Senate, House Abraham Accords caucuses introduce legislation to counter maritime threats from Iran
The MARITIME Act Legislation follows a similar initiative last year focused on air and missile defense
Iranian Army office/AFP via Getty Images
Members of the Senate and House Abraham Accords Caucuses introduced legislation on Thursday that would require the Department of Defense to develop a strategy with Middle East partners and allies to counter maritime threats from Iran and other malign actors.
The Maritime Architecture and Response to International Terrorism in the Middle East (MARITIME) Act, which seeks to build on the Abraham Accords, follows up a successful initiative by the caucuses in 2022, the DEFEND Act. That bill took a similar approach to integrated regional air- and missile-defense projects, also aimed at countering Iran. The DEFEND Act was ultimately integrated into the 2023 National Defense Authorization Act.
The bill is being sponsored by Sens. Jacky Rosen (D-NV), James Lankford (R-OK), Cory Booker (D-NJ) and Joni Ernst (R-IA) in the Senate and Reps. Ann Wagner (R-MO), Brad Schneider (D-IL), Cathy McMorris Rodgers (R-WA), David Trone (D-MD), Don Bacon (R-NE) and Jimmy Panetta (D-CA) in the House.
“The Secretary of Defense, in consultation with the Secretary of State, shall seek to build upon the historic opportunities created by the Abraham Accords and the incorporation of Israel into the area of responsibility of the United States Central Command to develop a Middle East integrated maritime domain awareness and interdiction capability,” the bill reads.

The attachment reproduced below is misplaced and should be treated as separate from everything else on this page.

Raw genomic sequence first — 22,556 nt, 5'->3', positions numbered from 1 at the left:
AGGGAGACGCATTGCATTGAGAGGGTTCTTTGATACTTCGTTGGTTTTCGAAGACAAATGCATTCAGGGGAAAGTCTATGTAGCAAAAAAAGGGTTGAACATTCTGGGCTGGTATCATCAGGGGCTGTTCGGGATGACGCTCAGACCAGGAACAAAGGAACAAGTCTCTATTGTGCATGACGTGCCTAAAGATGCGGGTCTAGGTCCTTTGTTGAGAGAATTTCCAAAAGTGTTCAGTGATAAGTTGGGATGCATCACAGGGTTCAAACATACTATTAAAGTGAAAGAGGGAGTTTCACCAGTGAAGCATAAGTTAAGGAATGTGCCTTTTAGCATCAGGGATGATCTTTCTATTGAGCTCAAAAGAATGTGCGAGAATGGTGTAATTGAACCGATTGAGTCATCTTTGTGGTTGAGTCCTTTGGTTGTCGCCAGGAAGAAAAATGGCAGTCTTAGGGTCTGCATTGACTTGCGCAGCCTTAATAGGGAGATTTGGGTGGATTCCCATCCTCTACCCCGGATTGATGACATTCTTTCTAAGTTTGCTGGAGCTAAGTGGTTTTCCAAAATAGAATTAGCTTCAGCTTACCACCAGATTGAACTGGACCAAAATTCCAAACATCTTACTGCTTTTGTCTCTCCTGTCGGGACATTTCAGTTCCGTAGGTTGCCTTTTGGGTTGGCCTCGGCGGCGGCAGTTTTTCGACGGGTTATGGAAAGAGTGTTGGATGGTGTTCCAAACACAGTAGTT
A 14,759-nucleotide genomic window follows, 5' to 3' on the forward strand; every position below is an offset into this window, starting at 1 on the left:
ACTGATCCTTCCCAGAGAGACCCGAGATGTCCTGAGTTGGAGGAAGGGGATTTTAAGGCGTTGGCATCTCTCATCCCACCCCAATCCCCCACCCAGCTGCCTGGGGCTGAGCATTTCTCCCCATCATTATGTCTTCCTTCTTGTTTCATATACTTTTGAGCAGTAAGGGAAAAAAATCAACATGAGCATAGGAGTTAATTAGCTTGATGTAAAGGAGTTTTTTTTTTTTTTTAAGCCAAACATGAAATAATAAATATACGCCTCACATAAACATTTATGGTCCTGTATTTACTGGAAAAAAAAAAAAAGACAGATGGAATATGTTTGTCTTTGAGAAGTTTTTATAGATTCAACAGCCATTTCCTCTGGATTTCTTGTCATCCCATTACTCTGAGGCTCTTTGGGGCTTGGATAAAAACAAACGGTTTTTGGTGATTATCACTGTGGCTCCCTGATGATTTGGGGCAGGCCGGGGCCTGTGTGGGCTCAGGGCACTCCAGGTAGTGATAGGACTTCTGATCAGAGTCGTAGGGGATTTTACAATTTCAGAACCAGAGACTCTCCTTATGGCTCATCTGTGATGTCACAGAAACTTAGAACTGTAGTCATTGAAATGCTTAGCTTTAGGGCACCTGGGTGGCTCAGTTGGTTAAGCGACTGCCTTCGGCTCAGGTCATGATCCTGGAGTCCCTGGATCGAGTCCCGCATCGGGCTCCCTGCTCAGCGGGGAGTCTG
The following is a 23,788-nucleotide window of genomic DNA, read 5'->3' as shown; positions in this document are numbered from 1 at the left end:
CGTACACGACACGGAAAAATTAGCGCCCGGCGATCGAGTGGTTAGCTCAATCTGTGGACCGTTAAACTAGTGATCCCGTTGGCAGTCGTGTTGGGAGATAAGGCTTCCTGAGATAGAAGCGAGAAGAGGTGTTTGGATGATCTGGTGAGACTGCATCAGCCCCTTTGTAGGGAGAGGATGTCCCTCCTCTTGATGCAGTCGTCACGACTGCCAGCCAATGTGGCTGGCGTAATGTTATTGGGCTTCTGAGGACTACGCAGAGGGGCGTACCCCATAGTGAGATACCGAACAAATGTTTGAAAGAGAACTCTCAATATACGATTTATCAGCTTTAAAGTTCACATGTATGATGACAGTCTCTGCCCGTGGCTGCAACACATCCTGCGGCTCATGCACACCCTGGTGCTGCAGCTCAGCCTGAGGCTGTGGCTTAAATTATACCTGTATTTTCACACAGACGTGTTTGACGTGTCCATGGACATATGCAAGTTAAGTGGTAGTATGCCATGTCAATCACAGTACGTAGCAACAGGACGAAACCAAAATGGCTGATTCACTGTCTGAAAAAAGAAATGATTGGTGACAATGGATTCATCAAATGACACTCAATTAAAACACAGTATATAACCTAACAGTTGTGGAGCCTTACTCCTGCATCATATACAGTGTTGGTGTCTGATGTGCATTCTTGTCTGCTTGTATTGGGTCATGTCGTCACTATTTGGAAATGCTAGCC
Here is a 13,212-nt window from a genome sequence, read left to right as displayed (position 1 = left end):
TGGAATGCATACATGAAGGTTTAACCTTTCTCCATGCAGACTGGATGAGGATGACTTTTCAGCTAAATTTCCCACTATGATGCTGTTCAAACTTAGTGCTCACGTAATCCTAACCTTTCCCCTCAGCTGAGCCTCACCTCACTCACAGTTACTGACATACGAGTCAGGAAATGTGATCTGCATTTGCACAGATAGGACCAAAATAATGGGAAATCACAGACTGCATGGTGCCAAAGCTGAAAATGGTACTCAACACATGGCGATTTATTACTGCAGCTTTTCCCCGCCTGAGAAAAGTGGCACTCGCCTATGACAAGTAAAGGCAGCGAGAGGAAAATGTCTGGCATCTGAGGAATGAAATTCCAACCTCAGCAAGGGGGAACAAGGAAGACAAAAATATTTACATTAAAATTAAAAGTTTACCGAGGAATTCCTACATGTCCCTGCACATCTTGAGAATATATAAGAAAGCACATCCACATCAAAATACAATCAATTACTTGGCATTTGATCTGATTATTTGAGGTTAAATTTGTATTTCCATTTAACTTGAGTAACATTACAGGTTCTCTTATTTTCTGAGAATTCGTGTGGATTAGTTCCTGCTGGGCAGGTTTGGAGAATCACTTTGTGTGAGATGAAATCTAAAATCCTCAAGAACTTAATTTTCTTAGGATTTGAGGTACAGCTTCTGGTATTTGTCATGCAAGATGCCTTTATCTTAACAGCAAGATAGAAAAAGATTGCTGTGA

The legislation points to threats from manned and unmanned naval systems from Iran and its affiliates, as well as violent extremist organizations, criminal networks and pirates. It mandates that the administration submit, within 60 days of the bill’s passage, a strategy for such cooperation.
The bill also directs the secretary of defense to study whether a joint fund among the U.S. and its partners should be created to facilitate integrated maritime awareness and interdiction capabilities.
“The Abraham Accords have enabled unprecedented security cooperation between Israel and Arab partners. Recent hostile naval actions by Iran and its terrorist proxies demonstrate the significant threat that Iran poses to maritime security in the Middle East,” Rosen said in a statement.
Iran has long engaged in efforts to disrupt international waterways and international shipping, particularly in the Persian Gulf region.
“The MARITIME Act will help the United States and its Middle East partners work together to counter sea-based threats from erratic actors like Iran, transnational criminals, and terrorist extremists,” Wagner said in a statement. “As Iran continues to flout restrictions on its nuclear program and fund terrorist proxies around the region, closer security cooperation between Abraham Accords countries must remain a top U.S. priority.”